Scream Factory has released a two-disc Collector’s Edition Blu-Ray of Drag Me to Hell with slipcover for this new release. The first disc holds a new HD master of 2k digital intermediate of the unrated cut, while the second disc offers an HD master of the original theatrical cut. Both look the same, and in most ways the unrated and theatrical cuts don’t differ too heavily from the other besides a couple of second-long additions to gory parts of the film. However, it’s nice to have both options available on one release, and the HD master looks very good. However, the film was released back in 2009 on Blu-Ray with both features available by Universal Studios; comparing the two products, I would have to say that this is at best a minimal upgrade to the original video quality, which was already quite good.
The film gets both a 5.1 and 2.0 DTS-HD audio track, both of which sound very good with no noticeable drops or issues. I believe the 5.1 track is the way to go for this release simply because of the sound effects and excellent score, but both will do. English subtitles are also included.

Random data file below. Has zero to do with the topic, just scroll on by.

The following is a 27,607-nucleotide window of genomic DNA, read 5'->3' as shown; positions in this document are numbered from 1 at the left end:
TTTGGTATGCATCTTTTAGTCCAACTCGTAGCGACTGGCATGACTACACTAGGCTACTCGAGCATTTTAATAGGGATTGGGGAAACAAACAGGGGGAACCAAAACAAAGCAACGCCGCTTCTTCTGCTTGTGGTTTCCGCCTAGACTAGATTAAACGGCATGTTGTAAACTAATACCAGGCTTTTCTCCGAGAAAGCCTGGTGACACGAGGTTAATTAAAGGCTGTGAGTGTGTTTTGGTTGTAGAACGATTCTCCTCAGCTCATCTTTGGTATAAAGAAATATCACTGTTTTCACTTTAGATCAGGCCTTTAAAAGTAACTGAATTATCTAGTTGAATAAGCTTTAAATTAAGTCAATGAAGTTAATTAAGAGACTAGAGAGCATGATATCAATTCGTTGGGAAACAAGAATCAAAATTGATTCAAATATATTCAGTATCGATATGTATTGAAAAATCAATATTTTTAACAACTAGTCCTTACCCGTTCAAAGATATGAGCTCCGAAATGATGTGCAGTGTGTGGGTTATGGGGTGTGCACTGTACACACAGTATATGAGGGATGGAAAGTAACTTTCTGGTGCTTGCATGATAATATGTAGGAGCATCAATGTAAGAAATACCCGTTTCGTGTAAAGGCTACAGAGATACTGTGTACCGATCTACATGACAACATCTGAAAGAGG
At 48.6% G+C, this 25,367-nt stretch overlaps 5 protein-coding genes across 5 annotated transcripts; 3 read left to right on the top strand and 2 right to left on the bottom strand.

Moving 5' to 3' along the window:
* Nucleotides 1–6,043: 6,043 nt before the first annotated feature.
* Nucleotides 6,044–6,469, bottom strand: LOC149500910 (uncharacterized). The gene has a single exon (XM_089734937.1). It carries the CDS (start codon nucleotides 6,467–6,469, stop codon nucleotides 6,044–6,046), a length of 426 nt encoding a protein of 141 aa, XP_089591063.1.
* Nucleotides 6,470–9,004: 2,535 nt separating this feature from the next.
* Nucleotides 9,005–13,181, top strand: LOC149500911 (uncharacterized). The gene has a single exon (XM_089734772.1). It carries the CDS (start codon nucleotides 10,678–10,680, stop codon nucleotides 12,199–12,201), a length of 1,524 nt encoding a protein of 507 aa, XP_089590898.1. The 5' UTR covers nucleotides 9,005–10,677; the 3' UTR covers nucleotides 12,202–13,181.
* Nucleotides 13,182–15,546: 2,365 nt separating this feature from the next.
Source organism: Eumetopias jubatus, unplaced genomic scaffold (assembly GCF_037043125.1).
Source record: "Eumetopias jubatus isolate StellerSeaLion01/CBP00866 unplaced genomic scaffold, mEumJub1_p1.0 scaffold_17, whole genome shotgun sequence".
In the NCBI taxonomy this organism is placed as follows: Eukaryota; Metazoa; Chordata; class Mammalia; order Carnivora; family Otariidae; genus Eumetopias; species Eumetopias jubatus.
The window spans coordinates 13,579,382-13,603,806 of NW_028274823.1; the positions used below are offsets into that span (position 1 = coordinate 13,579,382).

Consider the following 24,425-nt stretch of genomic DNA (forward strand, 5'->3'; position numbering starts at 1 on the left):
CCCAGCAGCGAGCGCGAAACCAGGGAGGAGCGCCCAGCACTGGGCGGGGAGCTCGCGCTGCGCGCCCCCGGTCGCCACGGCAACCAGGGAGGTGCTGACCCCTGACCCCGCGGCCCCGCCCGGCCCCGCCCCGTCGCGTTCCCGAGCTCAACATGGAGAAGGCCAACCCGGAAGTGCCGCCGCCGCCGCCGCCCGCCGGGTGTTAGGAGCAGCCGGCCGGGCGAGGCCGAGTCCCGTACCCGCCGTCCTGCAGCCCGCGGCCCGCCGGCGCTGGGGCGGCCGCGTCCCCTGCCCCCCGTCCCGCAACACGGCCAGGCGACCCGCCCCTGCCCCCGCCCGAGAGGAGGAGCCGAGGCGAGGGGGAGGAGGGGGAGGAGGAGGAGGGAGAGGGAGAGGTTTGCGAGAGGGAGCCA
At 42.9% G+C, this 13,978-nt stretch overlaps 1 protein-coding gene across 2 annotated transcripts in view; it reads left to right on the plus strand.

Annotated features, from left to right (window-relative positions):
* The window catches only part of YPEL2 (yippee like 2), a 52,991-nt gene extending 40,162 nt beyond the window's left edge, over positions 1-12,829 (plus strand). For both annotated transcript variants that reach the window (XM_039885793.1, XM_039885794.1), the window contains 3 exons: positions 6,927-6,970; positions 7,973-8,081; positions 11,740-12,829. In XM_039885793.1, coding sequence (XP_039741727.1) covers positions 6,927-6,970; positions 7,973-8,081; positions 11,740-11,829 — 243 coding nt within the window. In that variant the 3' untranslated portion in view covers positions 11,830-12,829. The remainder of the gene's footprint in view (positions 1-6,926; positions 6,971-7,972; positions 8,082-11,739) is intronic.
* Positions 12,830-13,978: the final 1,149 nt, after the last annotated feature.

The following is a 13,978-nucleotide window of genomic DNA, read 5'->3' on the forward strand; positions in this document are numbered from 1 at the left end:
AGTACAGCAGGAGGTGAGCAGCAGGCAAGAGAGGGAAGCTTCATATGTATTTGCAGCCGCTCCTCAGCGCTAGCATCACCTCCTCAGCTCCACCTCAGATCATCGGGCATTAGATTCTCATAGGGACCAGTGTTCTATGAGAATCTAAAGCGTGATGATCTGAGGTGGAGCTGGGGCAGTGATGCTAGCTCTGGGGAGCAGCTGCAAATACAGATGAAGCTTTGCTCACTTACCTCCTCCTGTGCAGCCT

This release collects the production diaries from the previous release of the film on home video as well as vintage interviews with Raimi, Lohman, and Justin Long which add about 33 more minutes to the theatrical disc. The unrated disc gets all of the new interviews, including a 12 minute conversation with Alison Lohman, a 16 minute interview with Lorna Raver, and a 17 minute discussion with Christopher Young about the soundtrack. Interestingly, Scream Factory was unable to conjure up an audio commentary for this Collector’s Edition which feels like a missed opportunity. The new bonus features add about 45 minutes of extras to this release, but whether that’s enough to warrant an upgrade from a previous Blu-Ray version of the film will be up to the consumer.
What I can say is that the picture quality is good but perhaps not vital especially if one already owns the film on Blu-Ray, and the extra features don’t add any significant new information about the production, especially because the interviews add a lot of footage from the film. The consensus is a mixed recommendation, but certainly pick this up if you don’t already own a release because it is the most definitive version.